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Inter- and intra-habitat bacterial diversity associated with cold-water corals

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Schöttner,  S.
Microbial Habitat Group, Max Planck Institute for Marine Microbiology, Max Planck Society;

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Hoffmann,  F.
HGF MPG Joint Research Group for Deep Sea Ecology & Technology, Max Planck Institute for Marine Microbiology, Max Planck Society;

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Wild,  C.
HGF MPG Joint Research Group for Deep Sea Ecology & Technology, Max Planck Institute for Marine Microbiology, Max Planck Society;

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Boetius,  A.
HGF MPG Joint Research Group for Deep Sea Ecology & Technology, Max Planck Institute for Marine Microbiology, Max Planck Society;

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Ramette,  A.
HGF MPG Joint Research Group for Deep Sea Ecology & Technology, Max Planck Institute for Marine Microbiology, Max Planck Society;

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Citation

Schöttner, S., Hoffmann, F., Wild, C., Rapp, H. T., Boetius, A., & Ramette, A. (2009). Inter- and intra-habitat bacterial diversity associated with cold-water corals. The ISME Journal, 3(6), 756-759.


Cite as: http://hdl.handle.net/21.11116/0000-0001-CC10-7
Abstract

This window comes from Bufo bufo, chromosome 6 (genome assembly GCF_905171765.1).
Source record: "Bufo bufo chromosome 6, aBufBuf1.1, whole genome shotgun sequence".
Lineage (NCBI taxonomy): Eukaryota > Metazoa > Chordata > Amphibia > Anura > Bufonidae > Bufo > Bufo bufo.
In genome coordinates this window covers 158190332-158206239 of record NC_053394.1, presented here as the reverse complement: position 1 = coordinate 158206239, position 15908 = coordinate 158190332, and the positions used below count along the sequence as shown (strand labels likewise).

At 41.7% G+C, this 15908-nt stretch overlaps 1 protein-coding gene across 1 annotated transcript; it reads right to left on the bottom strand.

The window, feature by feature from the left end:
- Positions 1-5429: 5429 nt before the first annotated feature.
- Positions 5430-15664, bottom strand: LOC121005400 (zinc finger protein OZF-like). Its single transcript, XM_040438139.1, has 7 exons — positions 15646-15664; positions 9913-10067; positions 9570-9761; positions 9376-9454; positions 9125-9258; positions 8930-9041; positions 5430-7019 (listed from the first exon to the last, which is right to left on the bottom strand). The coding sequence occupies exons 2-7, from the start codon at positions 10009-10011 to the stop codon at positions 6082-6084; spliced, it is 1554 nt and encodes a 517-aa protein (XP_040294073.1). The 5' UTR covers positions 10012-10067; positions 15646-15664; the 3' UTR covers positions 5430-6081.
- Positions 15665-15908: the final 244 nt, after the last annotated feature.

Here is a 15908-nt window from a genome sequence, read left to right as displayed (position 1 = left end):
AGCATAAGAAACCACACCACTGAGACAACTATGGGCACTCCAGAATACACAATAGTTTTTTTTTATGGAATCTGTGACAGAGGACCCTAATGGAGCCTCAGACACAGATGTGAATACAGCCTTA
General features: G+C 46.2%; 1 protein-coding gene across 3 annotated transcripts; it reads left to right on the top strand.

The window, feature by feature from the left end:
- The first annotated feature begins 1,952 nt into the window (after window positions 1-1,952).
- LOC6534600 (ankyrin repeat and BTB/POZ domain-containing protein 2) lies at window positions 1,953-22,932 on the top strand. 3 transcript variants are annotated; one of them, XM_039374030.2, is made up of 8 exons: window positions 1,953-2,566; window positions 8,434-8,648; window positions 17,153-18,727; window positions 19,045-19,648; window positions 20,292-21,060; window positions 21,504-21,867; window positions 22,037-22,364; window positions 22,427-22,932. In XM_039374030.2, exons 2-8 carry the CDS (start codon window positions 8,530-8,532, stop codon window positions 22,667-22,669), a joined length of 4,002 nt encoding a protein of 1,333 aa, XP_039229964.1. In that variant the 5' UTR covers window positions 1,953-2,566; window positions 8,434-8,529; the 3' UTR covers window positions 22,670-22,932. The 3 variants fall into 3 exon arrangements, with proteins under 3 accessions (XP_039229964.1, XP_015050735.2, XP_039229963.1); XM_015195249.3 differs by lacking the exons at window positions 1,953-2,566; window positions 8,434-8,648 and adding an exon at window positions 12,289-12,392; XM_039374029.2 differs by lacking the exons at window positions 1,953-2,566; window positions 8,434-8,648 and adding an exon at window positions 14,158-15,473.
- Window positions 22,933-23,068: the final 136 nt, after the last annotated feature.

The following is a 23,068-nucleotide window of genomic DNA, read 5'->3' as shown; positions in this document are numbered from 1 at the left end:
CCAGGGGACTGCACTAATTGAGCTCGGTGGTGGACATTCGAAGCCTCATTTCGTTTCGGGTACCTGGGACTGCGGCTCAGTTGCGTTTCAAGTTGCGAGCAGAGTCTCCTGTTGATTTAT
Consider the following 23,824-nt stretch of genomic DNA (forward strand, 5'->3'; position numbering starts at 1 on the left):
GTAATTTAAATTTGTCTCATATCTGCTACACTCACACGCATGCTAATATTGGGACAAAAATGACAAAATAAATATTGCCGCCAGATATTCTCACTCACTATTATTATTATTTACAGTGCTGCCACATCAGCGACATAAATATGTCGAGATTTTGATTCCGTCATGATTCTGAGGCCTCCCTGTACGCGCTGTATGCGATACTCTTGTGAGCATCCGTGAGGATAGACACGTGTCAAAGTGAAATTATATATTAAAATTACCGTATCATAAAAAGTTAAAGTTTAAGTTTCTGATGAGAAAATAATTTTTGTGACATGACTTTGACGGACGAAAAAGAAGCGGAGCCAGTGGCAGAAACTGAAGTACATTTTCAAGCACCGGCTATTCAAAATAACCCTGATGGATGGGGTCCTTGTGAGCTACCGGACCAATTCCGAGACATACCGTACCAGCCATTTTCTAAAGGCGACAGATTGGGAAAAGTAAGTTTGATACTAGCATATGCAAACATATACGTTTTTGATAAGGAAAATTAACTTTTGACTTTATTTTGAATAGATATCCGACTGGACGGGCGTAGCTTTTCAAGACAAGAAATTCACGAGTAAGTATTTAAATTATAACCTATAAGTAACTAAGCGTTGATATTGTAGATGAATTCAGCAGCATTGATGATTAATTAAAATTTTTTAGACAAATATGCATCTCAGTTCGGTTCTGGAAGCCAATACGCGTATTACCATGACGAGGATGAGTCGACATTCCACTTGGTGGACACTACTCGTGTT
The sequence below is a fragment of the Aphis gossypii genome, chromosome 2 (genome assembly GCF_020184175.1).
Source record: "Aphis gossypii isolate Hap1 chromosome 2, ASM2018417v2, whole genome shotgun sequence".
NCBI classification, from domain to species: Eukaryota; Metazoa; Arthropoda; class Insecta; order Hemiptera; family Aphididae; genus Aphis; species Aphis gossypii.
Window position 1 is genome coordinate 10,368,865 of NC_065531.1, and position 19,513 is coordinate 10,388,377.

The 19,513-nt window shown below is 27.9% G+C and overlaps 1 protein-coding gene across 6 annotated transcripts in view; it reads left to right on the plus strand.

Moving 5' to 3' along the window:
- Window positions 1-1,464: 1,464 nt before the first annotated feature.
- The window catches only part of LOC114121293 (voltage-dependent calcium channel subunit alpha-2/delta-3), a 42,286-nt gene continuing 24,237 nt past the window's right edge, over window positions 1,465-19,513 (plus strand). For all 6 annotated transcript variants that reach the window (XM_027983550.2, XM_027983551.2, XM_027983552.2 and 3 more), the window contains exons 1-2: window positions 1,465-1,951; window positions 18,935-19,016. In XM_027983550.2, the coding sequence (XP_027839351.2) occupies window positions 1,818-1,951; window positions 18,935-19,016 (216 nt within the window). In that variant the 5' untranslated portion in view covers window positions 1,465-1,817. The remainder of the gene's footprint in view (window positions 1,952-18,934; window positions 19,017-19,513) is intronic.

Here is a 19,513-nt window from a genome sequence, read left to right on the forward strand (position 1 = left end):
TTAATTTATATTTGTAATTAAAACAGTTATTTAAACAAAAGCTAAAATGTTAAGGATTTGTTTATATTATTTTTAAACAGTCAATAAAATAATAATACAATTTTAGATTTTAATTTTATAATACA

The discovery of large ecosystems of cold-water corals (CWC), stretching along continental margins in depths of hundreds to thousands of meters, has raised many questions regarding their ecology, biodiversity and relevance as deep-sea hard-ground habitat. This study represents the first investigation that explicitly targets bacterial diversity from distinct microbial habitats associated with the cosmopolitan reef-building coral Lophelia pertusa, and also compares natural (fjord) and controlled (aquarium) conditions. Coral skeleton surface, coral mucus, ambient seawater and reef sediments clearly showed habitat-specific differences in community structure and operational taxonomic unit (OTU) number. Especially in the natural environment, bacterial communities associated with coral-generated habitats were significantly more diverse than those present in the surrounding, non-coral habitats, or those in artificial coral living conditions (fjord vs aquarium). These findings strongly indicate characteristic coral–microbe associations and, furthermore, suggest that the variety of coral-generated habitats within reef systems promotes microbial diversity in the deep ocean.